Dickinson & Rilke at the OK Corral
I think that there are just a few writers – Dickinson's one, and Rilke's another - whose poems are (usually empty) landscapes in which the abstractions become a bit more concrete and the concretions a bit more abstract. So that the poem becomes a heroic, metaphysical version of thought – one has the impression (rhetorical of course) that the poet is grappling with Reality rather than Surfaces. (Umpteen bad poets _want_ to give that impression, though...)
These poets' poems seem to me to take place in dreamlike or closed landscapes (same reason why the Western is a great vehicle for moral/metaphysical narratives - the empty stage), so there's only a distant connection with a 'real' landscape to be depicted. Of course it isn't as simple as that - some concrete purchase is always handy, to help the reader as much as anything. (We can't imagine that space in advance, so even if the poem's action is taking place in a non-space, it's useful to have it gestured at via the odd image, like a shoe, or a can of chicken soup.)
There's a great passage in Adorno's The Jargon of Authenticity where he accuses Rilke of being a secular theologian:
Rilke... was one of the founders of the jargon [of authenticity]. For years every ambitious Privatdozent viewed it as an obligatory exercise to analyse that first elegy: 'All that was commission.' The line expresses the vague feeling that an unsayable element of experience wants something from the subject. This is similarly the case with the archaic torso of Apollo: 'Many stars expected you to feel them.' To that the poem adds the uncommittedness and vainness of such a feeling of command, especially when it expresses the poetic subject: 'But did you manage it?' Rilke absolutizes the word 'commission' under the shelter of aesthetic appearance... The fact that the neoromantic lyric sometimes behaves like the jargon, or at least timidly readies the way for it, should not lead us to look for the evil of the poetry simply in its form. It is not simply grounded, as a much too innocent view might maintain, in the mixture of poetry and prose [miaow!]... The evil, in the neoromantic lyric, consists in the fitting out of the words with a theological overtone, which is belied by the condition of the lonely and secular subject who is speaking there: religion as ornament.Adorno, The Jargon of Authenticity (trans Tarnowksi & Will), pp68-9)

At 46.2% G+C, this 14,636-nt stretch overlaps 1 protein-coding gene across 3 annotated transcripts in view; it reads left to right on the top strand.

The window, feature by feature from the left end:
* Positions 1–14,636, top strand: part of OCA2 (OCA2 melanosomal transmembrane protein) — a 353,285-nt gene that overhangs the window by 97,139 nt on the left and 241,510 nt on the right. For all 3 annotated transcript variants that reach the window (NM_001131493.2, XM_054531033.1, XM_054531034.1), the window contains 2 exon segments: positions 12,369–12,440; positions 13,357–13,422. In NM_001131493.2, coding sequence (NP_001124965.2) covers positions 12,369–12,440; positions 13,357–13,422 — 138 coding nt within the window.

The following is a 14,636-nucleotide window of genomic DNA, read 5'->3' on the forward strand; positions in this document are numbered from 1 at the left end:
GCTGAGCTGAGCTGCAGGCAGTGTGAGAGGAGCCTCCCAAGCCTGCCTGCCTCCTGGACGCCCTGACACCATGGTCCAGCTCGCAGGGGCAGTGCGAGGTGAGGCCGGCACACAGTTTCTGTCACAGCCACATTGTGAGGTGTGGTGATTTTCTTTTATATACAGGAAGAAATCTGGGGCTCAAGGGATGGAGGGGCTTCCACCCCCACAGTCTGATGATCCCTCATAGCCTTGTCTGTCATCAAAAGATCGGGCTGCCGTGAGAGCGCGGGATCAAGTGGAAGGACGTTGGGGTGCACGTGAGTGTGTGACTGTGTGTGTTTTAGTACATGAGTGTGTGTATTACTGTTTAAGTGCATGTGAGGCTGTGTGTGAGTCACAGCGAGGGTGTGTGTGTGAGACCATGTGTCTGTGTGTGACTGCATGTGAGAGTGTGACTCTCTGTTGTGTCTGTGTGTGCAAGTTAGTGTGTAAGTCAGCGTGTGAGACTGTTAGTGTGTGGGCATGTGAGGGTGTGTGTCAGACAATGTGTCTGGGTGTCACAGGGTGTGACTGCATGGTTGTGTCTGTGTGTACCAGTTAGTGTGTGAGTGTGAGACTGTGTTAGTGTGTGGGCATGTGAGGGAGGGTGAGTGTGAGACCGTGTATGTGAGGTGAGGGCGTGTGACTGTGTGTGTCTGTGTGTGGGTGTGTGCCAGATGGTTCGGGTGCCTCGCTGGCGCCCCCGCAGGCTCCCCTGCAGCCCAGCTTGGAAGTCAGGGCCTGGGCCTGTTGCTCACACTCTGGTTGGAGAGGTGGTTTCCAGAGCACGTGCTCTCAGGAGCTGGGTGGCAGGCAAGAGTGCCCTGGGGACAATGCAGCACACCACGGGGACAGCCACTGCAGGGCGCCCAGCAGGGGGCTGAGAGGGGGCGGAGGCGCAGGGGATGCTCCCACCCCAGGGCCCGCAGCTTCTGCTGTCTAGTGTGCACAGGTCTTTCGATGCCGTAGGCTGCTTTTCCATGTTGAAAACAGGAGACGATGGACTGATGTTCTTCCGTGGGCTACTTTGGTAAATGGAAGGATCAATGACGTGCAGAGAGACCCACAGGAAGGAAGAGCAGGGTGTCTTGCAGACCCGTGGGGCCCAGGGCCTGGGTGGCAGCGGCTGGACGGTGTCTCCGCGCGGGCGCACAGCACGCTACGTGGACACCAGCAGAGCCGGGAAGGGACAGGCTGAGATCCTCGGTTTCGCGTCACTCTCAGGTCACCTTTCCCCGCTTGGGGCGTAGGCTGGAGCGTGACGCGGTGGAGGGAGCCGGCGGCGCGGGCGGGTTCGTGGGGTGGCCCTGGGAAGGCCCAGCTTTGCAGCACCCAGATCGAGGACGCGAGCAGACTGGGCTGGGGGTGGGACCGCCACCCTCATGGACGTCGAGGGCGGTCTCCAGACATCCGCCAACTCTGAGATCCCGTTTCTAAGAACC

Adorno is pretty much a materialist, so it shouldn't be a surprise that he is hostile to the idea of religious or metaphysical realities and formulations.
But this argument does suggest a quite surprising link between that position and the principle that poetry ought to deal in concrete images and details, where the level of concretion equals vividness equals success – as if this foundation of modern poetry is uncomfortably related to an unthinking realism. (I don't mean that Adorno is an unthinking realist, but that many people behave as if material reality as it appears is all there is, without having as he did a philosophical position underpinning that.)
Also, notice that a subject who did not feel either lonely or secular might accept this reading without rejecting Rilke's mode of writing - if one _is_ religious, these religiose tones might be acceptable. I'm not sure if one can choose to be that, though – even a sociable, religious person might be a lonely and secular subject, historically speaking.
But, more generally, Adorno's point about pseudo-religious content in literature (and life) is a good one – if you) _don't _ believe something specific, what does it mean to speak of being 'spiritual'?
There's a lot in this line of argument, most of which I have only begun to explore here. Even if you love Rilke, once you have understood how his technique is pulling on some dusty old strings, then, even when you read and enjoy his work thereafter, it's hard not to be conscious of being manipulated. Am I really being hypnotised if I decide to play along with it?